Mara Abbott’s nut butter

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The fun thing about making nut butters is that they are endlessly versatile. You can hone your favourite recipe or go for the “kitchen sink” approach and just toss in whatever you have on hand.

The essential thing to have to make nut-buttering enjoyable is a food processor. When I say a food processor, I mean a FOOD PROCESSOR. A regular blender will be tough but possible. I even find that high powered blenders, such as Vitamix, aren’t as good as the food processor because they have a more narrow base. The broad base allows you to not have to stop and scrape nut bits down from the sides every ten seconds – maybe only every minute or two instead! A nut butter making mission in Girona with Ella editor Jessi Braverman was thwarted because it appears that the food processor is not as ubiquitous in Spain as elsewhere. That being said, it is in my opinion totally worth it to go to whatever lengths necessary to secure one. If necessary, you can even resort to

Quick aside: I found my food processor for free on the side of the road a few years ago. I suspect someone was cleaning out old wedding gifts they had never used or something. In any case, I was mid-ride and knew that it wouldn’t be there if I went home and came back again with a backpack or appropriate carrying sack, so I took it apart and stashed the pieces in the straps of my bibs and rode home with extreme care. So with a bit of luck, you can even get one for free!


  • Nuts
  • Mix-ins of choice

Get creative. You can include anything! Almonds, peanuts, cashews, coconut, walnuts, sea salt, maple syrup, honey, cinnamon – all fair game!


  1. Place selected nuts/seeds in the food processor. Warn any roommates that you are about to make a lot of noise. Turn it on.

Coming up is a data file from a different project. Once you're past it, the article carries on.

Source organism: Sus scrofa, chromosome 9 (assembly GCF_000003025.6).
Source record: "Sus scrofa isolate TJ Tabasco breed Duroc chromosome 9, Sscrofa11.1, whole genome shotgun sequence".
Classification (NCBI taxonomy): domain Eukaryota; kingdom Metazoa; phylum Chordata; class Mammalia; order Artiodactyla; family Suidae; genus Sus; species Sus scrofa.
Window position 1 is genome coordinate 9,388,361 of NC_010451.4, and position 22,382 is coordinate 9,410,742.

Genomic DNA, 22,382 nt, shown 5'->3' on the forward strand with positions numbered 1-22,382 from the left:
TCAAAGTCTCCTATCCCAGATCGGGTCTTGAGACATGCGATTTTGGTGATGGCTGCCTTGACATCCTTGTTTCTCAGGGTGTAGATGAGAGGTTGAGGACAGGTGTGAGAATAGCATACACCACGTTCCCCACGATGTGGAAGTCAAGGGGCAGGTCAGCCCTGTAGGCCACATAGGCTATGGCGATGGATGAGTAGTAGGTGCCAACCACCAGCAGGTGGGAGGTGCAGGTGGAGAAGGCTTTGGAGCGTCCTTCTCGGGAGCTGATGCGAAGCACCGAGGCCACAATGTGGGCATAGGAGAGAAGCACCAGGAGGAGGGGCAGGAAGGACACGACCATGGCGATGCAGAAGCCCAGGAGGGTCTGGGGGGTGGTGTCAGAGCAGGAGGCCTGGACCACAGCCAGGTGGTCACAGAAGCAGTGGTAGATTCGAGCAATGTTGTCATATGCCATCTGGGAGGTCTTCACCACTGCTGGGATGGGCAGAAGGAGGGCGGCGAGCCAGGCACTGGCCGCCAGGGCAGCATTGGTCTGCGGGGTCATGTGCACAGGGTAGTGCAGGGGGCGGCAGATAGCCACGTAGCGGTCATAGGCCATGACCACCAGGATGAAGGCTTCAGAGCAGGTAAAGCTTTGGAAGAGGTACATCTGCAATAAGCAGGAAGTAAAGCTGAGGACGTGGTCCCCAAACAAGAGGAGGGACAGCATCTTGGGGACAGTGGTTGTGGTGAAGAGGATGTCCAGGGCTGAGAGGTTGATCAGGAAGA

2. As the nuts turn to powder, the food processor will kick them up against the sides of the container. When you see that the blade is not catching much in the bottom anymore, use a spatula to scrape off the sides of the container and then begin blending again.
  3. Continue steps one and two for 5-15 minutes. I like to do this when I am cleaning my kitchen or something anyhow, so I can periodically check in and scrape rather than just staring at whirling nut powder for a quarter hour.
  4. You can really stop whenever you are happy with the consistency. It starts to get really good when you can feel the container starting to actually heat up. Go a little longer than you think that you have to and it will get more liquidy and creamy than you can imagine!
  5. Now is when you add in mix-ins and blend a little more. If you want chunky nut butter, you would chop some extra nuts separately and stir them in here as well.


  • The size of your food processor will dictate the amount of butter you want to make in one batch. If you overfill it, it will take forever to make, and if you under-fill it, you will have to clean up the nut butter mess with a pretty small takeaway, so you can experiment with your own machine and find a happy medium.
  • The second consideration is how hard the nuts you are processing are. Almonds are REALLY hard, and pure raw almond butter will take about 15 minutes of noise to make. If you cut the almonds with a few handfuls of cashews and coconut, it will go much more quickly.
  • I prefer raw nuts, but roasted nuts are also an option, and they will blend up much faster than their raw counterparts. If you choose to roast your nuts first, make sure that they are ENTIRELY cool before you try to blend them.
  • As a science lesson, what you are doing when you blend up nuts is breaking down the molecular barrier and releasing the oils. Since we all know that “oil and water don’t mix” make sure that absolutely no water gets into your mixture. If you are using non-oil based mix-ins (such as honey, maple syrup or dates to sweeten your butter) make sure that you add them at the very end, after the butter is already established. Otherwise you will end up with wet crumbles instead.

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